In sixteenth century Europe broadsides containing ballads were sold like newspapers are today. The ballads reported events, often containing specific names and places like newspapers, but the broadsides printed the lyrics to folks songs and poems as well. These broadsides were often accompanied by an oral component; a balladeers could recite a ballad, which broadened the audience for their work as well as creating the opportunity for memorization and repetition of the ballad. This balladic history continues to this day, such as in the Brazilian cordel tradition.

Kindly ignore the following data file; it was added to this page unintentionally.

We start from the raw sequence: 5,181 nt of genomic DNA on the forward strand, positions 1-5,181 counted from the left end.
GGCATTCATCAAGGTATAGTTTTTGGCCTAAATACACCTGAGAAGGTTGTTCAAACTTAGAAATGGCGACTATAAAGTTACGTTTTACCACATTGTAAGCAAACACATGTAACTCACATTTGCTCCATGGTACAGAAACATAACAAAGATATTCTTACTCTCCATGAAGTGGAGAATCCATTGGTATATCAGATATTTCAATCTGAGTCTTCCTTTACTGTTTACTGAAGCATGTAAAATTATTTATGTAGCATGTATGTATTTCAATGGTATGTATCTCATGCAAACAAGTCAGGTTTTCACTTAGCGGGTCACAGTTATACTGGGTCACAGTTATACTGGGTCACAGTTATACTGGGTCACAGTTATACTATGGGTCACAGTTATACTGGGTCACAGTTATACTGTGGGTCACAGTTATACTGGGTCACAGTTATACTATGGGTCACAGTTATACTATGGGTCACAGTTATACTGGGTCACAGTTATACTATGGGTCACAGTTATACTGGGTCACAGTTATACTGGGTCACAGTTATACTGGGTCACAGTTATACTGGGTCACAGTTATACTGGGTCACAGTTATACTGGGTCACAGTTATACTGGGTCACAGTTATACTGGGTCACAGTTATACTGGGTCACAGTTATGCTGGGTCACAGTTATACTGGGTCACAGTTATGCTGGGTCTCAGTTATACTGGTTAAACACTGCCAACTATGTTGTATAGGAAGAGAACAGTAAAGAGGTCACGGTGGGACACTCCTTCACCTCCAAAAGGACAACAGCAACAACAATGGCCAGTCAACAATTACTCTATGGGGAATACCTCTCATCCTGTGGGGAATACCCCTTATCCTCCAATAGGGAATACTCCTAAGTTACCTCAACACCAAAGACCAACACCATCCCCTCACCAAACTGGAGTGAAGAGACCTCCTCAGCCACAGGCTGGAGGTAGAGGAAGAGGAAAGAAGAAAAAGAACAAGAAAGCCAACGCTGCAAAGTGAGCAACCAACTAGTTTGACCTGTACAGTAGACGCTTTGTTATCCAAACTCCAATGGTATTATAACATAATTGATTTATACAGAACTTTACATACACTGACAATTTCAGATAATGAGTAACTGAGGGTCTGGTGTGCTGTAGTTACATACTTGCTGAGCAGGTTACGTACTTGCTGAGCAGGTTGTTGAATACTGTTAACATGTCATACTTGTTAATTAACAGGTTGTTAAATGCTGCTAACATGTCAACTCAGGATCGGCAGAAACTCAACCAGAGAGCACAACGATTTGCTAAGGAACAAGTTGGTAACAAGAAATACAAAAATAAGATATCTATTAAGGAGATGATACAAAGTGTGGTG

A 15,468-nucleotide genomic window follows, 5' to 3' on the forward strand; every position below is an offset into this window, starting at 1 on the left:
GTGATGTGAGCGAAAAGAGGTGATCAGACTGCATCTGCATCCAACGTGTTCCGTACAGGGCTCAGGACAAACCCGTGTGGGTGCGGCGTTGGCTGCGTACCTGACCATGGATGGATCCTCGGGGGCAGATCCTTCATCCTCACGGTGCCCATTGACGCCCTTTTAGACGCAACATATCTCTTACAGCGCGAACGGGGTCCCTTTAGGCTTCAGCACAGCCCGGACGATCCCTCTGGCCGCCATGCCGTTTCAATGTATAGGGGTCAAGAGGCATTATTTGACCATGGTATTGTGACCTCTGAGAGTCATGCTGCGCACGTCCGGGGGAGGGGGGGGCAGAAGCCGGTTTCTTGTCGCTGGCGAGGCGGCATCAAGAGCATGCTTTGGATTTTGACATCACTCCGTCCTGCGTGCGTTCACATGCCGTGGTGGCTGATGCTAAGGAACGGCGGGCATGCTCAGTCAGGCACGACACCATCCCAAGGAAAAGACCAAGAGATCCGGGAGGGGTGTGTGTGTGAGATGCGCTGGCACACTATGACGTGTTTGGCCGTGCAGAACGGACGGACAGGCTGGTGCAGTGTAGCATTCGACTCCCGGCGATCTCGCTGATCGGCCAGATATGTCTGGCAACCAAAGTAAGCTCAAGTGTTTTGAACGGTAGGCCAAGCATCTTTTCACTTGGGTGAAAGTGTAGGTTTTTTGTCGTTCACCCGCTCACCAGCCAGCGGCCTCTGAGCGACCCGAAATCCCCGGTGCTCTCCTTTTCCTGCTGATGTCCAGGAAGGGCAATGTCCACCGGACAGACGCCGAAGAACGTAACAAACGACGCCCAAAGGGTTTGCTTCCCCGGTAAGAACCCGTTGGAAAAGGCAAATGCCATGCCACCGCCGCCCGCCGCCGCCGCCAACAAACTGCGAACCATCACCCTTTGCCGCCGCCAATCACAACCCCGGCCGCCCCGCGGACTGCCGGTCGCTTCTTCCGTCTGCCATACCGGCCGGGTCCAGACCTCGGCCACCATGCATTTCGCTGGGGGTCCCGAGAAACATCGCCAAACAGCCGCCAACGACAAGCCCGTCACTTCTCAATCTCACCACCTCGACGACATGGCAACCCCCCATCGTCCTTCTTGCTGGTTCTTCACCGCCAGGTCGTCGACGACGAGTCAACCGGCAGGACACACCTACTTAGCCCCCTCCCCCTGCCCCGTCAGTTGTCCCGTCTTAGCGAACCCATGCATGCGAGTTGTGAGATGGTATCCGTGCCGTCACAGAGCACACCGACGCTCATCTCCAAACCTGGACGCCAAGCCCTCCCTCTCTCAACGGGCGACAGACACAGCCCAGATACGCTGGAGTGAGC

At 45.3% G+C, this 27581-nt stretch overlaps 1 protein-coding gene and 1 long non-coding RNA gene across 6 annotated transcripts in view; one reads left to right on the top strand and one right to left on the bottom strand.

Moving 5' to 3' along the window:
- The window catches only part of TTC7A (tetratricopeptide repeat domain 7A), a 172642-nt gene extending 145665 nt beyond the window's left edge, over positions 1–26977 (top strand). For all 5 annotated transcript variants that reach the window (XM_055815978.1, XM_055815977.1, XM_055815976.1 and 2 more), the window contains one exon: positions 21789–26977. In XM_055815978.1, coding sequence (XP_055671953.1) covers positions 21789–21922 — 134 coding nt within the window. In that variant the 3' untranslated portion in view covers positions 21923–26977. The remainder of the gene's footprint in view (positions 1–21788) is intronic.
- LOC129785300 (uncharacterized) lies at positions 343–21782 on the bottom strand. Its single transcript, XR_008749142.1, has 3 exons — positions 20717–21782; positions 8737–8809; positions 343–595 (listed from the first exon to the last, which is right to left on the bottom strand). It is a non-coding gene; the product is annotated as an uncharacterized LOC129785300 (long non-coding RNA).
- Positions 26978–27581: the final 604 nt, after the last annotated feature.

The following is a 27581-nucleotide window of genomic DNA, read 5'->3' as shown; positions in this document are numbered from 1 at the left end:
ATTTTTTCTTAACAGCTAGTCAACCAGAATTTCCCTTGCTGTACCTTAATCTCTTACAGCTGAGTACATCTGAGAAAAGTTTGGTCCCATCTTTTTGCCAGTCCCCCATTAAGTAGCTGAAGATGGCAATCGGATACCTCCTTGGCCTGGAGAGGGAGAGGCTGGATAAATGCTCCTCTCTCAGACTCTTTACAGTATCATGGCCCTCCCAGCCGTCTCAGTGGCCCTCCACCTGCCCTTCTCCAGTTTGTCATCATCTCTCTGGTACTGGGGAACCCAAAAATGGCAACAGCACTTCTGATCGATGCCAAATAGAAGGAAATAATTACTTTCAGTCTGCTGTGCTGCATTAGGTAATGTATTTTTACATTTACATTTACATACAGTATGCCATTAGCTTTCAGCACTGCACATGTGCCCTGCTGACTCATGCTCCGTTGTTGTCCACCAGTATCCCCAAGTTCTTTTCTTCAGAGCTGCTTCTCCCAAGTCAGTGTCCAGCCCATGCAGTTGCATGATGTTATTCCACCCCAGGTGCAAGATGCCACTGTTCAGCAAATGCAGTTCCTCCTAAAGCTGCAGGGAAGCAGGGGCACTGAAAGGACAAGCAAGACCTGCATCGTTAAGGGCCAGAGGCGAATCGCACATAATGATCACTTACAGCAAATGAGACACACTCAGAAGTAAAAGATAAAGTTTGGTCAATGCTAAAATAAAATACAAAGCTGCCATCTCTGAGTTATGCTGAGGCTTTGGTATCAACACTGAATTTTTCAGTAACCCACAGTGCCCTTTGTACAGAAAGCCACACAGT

This project uses the traditional balladic form to examine how historical figures are changed by the stories told about them and how legends are formed. I wrote a collection of ballads that invite the viewer to challenge the validity of the information given, as well as the source it comes from, to observe how a legend grows, and to question the resulting legend. The ballads are distributed on pamphlet as well as being performed by a balladeer.





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